• Administration of parenteral nutrition (unlikely in a resus situation)
  • Fluid resuscitation is NOT a sole indication for central line insertion; wide bore access peripheral lines are adequate.
  • It’s important to note that peripheral administration of inotropes/vasopressors is currently a topic of much debate! Some departments may hold certain criteria or a policy… please get reading! (4)


  • Less invasive forms of venous access are possible and appropriate.
  • Agitated or uncooperative patient.
  • Uncorrected clotting pathologies, risk of bleeding.
  • Overlying skin conditions or pathologies: lesions, burns, cellulitis etc.
  • Obstruction of intended vein by tumour, mass or thrombosis.
  • Agitated or uncooperative patient.


Common placement sites of a central venous catheter in emergencies:

– Internal jugular vein (IJV)
– Subclavian vein
– Femoral vein

Nursing considerations during CVC insertion

  1. Your patient –if appropriate, should provide consent, receive an explanation of the process, and reassurance.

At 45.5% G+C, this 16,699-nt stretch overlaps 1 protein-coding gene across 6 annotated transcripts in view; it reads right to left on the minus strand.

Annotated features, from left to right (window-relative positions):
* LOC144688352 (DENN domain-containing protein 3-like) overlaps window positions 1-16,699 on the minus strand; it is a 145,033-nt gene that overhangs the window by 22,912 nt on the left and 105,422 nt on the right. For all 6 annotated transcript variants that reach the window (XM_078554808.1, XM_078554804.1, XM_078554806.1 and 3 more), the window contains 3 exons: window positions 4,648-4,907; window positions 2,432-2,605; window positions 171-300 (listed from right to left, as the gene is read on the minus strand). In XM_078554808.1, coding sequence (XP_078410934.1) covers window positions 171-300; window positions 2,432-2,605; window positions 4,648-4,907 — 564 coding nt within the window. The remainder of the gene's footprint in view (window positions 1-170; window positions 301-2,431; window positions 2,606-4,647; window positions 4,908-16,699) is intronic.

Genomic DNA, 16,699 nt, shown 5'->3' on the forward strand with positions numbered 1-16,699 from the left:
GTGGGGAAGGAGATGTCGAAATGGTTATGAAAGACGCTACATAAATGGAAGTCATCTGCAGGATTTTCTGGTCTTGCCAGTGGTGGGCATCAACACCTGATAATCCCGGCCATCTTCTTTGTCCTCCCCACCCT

2. Transducer lines should be COMPLETELY primed with normal saline, to mitigate risk of air embolus – never prime a single half in double transducers for arterial/central line insertion. (1)
  3. The patient should be supine for insertion, with continuous cardiac monitoring, spo2 and cycling non-invasive blood pressure in situ as minimum.
  4. The head of the bed may be lowered – reverse trendelenburg – to the discretion of the practitioner inserting the central line.
  5. Ultrasound machine should be accessible at the bedside, as is now the standard of care for insertion of a central venous catheter.
  6. As a sterile field is maintained, it is important for the practitioner performing the procedure to have someone able to assist at the bedside throughout – likely one of the nursing team.

CVC use and care

The transducer & CVC from the DISTAL lumen should be labeled as such. This confirms location and safety for use – PRIOR TO ADMINISTRATION OF DRUGS – in IJV and subclavian lines, a chest x-ray should be undertaken however this is hospital dependant and remember chest X-ray doesn’t confirm placement only the absence of a pneumothorax.

Perform POCT blood sampling to confirm venous placement.

Reassess ECG to confirm no arrhythmia has been caused. (3)